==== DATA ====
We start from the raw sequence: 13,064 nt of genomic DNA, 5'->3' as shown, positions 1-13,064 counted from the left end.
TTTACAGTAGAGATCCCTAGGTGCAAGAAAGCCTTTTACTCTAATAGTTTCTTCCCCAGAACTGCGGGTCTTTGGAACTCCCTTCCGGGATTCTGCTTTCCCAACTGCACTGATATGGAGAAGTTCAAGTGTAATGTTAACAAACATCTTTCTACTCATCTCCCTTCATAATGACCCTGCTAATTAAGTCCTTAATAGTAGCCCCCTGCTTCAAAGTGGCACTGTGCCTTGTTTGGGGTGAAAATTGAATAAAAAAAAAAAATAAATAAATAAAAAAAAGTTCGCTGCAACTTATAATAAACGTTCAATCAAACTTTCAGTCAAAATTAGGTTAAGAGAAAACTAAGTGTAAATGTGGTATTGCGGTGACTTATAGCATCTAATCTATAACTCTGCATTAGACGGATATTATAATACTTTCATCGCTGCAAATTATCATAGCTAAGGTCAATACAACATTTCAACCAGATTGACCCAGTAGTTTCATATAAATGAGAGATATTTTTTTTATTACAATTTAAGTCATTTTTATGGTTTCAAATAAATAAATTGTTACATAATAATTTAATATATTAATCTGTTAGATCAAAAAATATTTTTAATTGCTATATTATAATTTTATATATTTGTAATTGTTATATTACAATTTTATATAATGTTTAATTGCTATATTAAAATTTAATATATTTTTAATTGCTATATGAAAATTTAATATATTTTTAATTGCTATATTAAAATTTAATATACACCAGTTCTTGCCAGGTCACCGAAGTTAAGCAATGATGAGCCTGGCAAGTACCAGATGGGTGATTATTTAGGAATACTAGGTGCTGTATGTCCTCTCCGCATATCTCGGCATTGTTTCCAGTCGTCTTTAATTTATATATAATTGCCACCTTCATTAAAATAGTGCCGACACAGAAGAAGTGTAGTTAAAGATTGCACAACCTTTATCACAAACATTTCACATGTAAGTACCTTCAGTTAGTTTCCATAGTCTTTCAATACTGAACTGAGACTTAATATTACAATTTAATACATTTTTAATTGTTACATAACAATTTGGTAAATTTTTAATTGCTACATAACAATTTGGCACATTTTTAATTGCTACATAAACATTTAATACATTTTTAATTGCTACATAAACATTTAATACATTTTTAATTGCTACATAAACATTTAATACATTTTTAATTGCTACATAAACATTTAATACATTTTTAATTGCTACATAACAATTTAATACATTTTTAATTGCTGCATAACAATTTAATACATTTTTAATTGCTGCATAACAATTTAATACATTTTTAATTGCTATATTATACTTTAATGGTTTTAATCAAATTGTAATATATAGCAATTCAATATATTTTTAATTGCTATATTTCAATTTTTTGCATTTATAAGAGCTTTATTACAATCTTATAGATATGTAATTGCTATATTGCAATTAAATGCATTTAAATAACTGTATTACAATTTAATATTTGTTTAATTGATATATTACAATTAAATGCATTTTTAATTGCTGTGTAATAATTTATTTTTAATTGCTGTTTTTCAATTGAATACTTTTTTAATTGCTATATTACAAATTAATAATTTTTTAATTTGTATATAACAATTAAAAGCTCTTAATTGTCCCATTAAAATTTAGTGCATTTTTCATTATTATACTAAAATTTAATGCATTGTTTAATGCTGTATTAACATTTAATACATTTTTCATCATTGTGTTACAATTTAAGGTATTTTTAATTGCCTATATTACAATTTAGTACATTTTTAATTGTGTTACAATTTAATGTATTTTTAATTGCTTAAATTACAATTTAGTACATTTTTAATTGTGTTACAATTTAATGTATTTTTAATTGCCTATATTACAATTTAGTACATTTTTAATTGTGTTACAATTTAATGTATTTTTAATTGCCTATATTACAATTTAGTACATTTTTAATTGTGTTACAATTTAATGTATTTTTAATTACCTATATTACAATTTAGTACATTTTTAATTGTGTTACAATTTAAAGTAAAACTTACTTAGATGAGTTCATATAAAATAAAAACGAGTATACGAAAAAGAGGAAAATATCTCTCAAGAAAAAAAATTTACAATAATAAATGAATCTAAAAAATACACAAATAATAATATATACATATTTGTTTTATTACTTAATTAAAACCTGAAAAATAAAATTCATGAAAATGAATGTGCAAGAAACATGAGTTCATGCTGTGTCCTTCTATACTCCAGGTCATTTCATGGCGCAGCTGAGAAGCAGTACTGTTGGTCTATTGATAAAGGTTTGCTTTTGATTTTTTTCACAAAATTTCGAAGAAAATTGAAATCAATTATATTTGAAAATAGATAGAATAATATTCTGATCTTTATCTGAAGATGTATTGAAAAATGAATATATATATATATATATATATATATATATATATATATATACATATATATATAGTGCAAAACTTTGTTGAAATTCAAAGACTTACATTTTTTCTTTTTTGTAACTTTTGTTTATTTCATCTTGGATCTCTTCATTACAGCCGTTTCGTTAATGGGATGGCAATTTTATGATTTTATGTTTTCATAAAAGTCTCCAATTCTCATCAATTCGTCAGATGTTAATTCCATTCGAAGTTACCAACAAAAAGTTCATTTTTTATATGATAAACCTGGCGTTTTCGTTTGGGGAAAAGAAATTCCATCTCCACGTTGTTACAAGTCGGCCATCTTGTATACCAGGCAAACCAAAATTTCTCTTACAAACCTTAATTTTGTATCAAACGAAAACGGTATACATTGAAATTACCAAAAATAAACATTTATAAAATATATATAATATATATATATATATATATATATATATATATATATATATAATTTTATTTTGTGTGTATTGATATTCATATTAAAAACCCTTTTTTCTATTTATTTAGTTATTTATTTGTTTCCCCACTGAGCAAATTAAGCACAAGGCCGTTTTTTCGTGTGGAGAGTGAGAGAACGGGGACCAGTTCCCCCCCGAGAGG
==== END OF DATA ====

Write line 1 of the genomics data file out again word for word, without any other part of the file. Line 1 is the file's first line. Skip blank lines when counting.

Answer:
We start from the raw sequence: 13,064 nt of genomic DNA, 5'->3' as shown, positions 1-13,064 counted from the left end.